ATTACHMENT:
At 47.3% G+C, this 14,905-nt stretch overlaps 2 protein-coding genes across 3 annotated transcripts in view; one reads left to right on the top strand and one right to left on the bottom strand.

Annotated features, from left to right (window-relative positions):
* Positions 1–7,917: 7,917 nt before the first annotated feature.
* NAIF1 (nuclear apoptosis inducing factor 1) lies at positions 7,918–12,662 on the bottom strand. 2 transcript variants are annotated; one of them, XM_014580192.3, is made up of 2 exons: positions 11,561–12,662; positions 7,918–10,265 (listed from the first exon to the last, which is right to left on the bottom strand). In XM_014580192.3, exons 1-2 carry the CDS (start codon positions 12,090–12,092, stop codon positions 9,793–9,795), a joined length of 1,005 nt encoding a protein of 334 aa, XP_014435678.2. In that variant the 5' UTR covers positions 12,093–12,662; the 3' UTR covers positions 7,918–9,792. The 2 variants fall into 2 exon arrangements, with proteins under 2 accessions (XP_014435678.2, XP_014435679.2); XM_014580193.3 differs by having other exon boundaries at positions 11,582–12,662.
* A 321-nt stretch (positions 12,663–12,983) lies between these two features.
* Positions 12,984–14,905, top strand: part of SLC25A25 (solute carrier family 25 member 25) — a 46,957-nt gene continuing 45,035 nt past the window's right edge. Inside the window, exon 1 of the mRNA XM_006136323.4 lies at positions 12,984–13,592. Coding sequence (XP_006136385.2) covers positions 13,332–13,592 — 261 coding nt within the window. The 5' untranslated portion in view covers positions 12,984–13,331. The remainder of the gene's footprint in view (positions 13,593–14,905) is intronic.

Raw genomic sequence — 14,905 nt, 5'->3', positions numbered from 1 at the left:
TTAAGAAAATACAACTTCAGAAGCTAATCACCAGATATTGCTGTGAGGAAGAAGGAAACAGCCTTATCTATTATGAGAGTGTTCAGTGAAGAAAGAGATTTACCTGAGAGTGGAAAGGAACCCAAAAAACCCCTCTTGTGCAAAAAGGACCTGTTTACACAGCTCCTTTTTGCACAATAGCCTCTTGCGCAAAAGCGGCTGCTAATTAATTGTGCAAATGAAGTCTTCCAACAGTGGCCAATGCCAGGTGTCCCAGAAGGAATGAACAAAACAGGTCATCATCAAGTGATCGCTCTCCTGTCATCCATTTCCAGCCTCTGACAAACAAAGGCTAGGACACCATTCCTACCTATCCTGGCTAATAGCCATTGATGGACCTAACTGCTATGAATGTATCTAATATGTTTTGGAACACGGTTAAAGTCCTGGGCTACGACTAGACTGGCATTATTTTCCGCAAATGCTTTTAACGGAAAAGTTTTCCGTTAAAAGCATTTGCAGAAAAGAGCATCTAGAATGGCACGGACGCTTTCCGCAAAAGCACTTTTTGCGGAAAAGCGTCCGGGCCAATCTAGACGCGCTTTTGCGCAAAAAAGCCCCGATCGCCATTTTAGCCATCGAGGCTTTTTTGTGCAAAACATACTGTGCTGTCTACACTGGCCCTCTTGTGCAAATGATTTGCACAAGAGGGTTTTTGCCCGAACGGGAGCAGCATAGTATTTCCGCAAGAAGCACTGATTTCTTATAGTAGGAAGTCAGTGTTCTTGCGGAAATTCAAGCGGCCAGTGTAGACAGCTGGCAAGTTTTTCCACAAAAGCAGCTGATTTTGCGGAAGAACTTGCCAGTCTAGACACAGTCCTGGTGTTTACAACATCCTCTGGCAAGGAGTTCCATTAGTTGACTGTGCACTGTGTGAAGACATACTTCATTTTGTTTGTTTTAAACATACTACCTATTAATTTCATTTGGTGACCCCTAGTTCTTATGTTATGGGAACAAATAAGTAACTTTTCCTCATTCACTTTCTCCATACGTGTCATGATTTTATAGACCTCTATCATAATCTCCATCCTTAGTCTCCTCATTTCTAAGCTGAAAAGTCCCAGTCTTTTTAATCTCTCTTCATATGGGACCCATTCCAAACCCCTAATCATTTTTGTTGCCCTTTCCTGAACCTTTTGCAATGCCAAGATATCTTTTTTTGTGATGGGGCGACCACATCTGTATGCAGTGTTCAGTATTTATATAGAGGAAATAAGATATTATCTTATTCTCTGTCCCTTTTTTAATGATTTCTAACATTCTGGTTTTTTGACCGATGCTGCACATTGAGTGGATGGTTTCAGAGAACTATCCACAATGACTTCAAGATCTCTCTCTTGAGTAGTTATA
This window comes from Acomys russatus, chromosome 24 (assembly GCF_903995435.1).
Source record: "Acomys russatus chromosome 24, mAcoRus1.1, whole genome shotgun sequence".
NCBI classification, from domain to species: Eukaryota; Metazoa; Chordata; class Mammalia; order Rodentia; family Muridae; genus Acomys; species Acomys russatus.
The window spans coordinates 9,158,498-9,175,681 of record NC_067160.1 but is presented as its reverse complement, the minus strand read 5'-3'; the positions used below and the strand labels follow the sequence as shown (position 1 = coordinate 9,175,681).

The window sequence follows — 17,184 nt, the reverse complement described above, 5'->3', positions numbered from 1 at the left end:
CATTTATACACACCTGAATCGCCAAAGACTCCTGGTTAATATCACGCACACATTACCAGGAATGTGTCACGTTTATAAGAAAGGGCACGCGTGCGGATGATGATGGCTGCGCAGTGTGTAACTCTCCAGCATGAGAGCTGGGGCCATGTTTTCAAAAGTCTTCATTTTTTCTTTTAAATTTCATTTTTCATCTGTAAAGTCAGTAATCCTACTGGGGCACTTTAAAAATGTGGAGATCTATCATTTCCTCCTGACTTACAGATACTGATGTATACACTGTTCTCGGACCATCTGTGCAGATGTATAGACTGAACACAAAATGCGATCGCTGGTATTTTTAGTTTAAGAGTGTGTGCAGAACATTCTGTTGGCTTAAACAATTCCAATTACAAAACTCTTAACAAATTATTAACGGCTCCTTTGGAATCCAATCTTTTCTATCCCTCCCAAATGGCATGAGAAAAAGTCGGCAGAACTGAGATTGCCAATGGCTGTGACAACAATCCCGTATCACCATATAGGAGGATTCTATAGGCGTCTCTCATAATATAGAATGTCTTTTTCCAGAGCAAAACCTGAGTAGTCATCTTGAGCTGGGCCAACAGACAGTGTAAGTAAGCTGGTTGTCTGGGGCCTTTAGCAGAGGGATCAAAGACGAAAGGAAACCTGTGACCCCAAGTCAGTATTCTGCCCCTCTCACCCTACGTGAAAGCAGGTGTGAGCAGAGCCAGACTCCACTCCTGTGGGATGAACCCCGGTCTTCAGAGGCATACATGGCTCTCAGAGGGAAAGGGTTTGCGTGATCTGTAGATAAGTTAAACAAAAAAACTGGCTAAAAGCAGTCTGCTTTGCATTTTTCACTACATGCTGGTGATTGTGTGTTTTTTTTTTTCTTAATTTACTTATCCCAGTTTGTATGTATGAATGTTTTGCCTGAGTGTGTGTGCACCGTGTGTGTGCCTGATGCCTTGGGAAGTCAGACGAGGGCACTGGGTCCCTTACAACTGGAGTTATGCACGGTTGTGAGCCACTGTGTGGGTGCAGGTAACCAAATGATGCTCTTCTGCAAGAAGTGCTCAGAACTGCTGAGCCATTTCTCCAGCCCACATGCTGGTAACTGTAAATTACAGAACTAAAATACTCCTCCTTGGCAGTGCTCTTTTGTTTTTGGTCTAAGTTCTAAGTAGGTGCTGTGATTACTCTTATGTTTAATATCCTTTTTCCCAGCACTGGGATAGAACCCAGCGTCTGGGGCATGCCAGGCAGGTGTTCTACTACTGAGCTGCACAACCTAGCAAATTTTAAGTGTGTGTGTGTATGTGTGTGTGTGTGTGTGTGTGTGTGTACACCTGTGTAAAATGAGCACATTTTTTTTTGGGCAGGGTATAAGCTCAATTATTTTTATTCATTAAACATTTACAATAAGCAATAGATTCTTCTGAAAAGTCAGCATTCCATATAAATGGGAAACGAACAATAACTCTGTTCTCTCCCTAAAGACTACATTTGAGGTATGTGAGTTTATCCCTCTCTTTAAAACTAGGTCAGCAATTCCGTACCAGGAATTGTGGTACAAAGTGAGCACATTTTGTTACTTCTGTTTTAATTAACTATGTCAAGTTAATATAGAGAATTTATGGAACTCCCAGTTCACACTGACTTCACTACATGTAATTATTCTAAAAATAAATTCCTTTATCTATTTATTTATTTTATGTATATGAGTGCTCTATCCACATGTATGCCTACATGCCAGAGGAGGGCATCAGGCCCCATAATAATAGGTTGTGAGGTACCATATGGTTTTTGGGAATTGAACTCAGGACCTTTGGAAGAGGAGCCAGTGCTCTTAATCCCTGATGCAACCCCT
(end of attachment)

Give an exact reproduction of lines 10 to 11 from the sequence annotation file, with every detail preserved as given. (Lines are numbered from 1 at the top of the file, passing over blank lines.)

Source record: "Acomys russatus chromosome 24, mAcoRus1.1, whole genome shotgun sequence".
NCBI classification, from domain to species: Eukaryota; Metazoa; Chordata; class Mammalia; order Rodentia; family Muridae; genus Acomys; species Acomys russatus.